- Last Updated: 5:51 AM, April 6, 2012
- Posted: 1:31 AM, April 6, 2012
HOOP DU JOUR
LOS ANGELES — By clandestinely calling for Stan Van Gundy’s job at season’s end, Dwight Howard almost certainly saved it — though I doubt that’s what a scheming management mole had in mind when he leaked Howard’s disgraceful demand to the cuddly coach, who proceeded to break the news at Thursday’s shootaround to a rapt fourth estate assembly.
After all, how does the Magic organization profit from keeping Van Gundy’s boat afloat?
His retention wouldn’t quite establish Orlando as a mecca for wandering tribes of prominent free agents or pacify any employee in particular. What choosing Van Gundy over Howard would do, however, is earn management a merit badge from fans fed up with the DeVos family catering and caving to bratty pinups.
As we all fondly recall, Rich DeVos sanctioned a Penny Hardaway-captained rebellion against Brian Hill. He felt so bad he rehired him years later, only to get him fired the conventional way, for not winning.
Now we have in the works Howard’s personal insurgency against Van Gundy.
In that the owner caught all denominations of grief for capitulating to one domineering inmate, does anybody really believe he’s going to sell out another warden?
On the other hand, I can practically visualize the exodus of both Van Gundy and Howard — barring, of course, Dwight’s signature to stay two additional years (the maximum allowable by league law) than the one he opted-in for (2012-13) just before the stroke of the Feb. 15 trade deadline.
Certified coach-killer notwithstanding, it’d be tough for Van Gundy to survive that kind of commitment from the NBA’s glossiest centerfold, I say with sincere skepticism, and easy for DeVos to endure the repercussion.
Let’s be sure to revisit that hypothesis in early July. For the moment, give Howard credit: Just when we thought a departure couldn’t be any more disreputable than The Decision, he limboed under that bar. For the moment, let’s deal with the untimely seepage of an unacknowledged accusation against him three weeks before the start of the playoffs.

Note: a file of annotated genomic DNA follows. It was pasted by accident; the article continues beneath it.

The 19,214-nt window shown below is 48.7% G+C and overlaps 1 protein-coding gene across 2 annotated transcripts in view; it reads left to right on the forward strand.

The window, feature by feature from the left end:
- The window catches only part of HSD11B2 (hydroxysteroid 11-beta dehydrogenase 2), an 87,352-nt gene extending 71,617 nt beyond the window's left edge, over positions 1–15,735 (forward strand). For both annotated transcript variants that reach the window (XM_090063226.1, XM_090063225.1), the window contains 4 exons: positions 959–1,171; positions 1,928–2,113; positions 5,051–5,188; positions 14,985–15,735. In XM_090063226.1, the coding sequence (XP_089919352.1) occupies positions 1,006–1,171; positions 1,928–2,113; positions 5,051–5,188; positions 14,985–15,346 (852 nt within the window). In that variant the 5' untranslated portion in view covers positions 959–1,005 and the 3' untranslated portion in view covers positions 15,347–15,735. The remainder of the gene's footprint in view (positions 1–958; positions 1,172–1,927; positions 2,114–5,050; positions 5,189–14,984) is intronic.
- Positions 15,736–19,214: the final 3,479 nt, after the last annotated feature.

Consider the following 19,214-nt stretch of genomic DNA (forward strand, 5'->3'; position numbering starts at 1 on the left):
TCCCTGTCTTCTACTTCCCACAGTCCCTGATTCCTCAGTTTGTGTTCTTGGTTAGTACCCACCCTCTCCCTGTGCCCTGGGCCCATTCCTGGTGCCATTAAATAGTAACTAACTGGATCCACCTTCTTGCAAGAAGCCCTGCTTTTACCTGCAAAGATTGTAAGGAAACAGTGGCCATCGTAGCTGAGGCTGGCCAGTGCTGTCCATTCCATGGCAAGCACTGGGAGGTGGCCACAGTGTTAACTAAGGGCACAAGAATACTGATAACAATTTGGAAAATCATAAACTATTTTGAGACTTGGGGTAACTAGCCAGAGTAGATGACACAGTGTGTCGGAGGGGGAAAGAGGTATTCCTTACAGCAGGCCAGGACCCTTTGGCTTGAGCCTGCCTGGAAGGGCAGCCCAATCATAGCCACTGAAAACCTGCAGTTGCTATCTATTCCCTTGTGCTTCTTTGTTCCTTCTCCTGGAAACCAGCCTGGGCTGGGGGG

How utterly loopy is that? Publicly indicting Howard as a smile-in-your-face back-stabber is not the best way for a coach to motivate his disenfranchised player, I’m guessing.
Then again, the roundabout revelation (see Feb. 26 column) forcefully opens a skylight Howard can be hurled through come summer to the accompaniment of thunderous applause.
And we all know who’ll be there waiting patiently calling for a fair catch.
The Nets have been and continue to be Howard’s most faithful and ardent suitors. They were eager to make a reasonably fair deal for him before the season and at a moment’s notice right up until the deadline.
And they’ll be amply equipped with players, draft picks and salary space ($23,457,307) to compensate the Magic sufficiently, as well as relieve them of some toxic waste, when the new cap figures kick in the second week of July.
I believe that’s what’s going to be the deal, no matter how much Mavericks owner Mark Cuban romances Howard and Deron Williams.
I believe both will be on billions of billboards throughout Brooklyn when the Nets open up there next season.
I believed the moment Howard made that chintzy one-year obligation to the Magic … long before some shadowy management figure conveniently clued in Van Gundy and he dropped a dime on Dwight … before the loonies playing in the Magic’s bin and running it began to plot against one another.
Now I’m convinced! Particularly after learning Howard is eligible for a two-year extension.
Given what’s going down in Orlando, If I were Nets coach Avery Johnson, I’d ask for the same security
Oh, by the way, Orlando continues to consider itself a title contender. All above bets are hereby hedged or off the table completely should that turn out to be true and the Magic win the championship or reach The Finals. In that case, none of this nonsense will matter or be remembered.
This just in from column contributor Bruce Littlefield: “If rising free agent Jeremy Lin signs with the team across the bridge they ought to change the team’s name to the BrookLIN Nets.”
It’s official: As evidenced by being outscored 44-22 at home by the Raptors, Doug Collins has lost the 76ers. Disorganized, listless, indifferent and embarrassing are a few words that come to mind.
If Collins has defined roles for his players I sure can’t tell. Who’s the distributor? Jrue Holiday? Evan Turner? Andre Iguodala?
Switching positions and starters at this point, does he really expect continuity and efficiency?
Thaddeus Young, one of the best runners of the floor in the league is now in a jog — a total of 18 points in his last three games. Six of his most recent he hasn’t even gotten to foul line. He’s looking like a bad imitation of Rasheed Wallace.
Some players have packed it in, but DeMarcus Cousins isn’t one of them, notes column contributor Ricky St. Jean. “The touchy one is on a tear. The last 10 games he’s playing as well as any center in the league — 24.7 points, 11.2 rebounds, 8.7 free throw attempts and 48 percent from the field.”
Big man coach Clifford Ray seems to be getting through to Cousins when others failed miserably.Follow @NYPostsports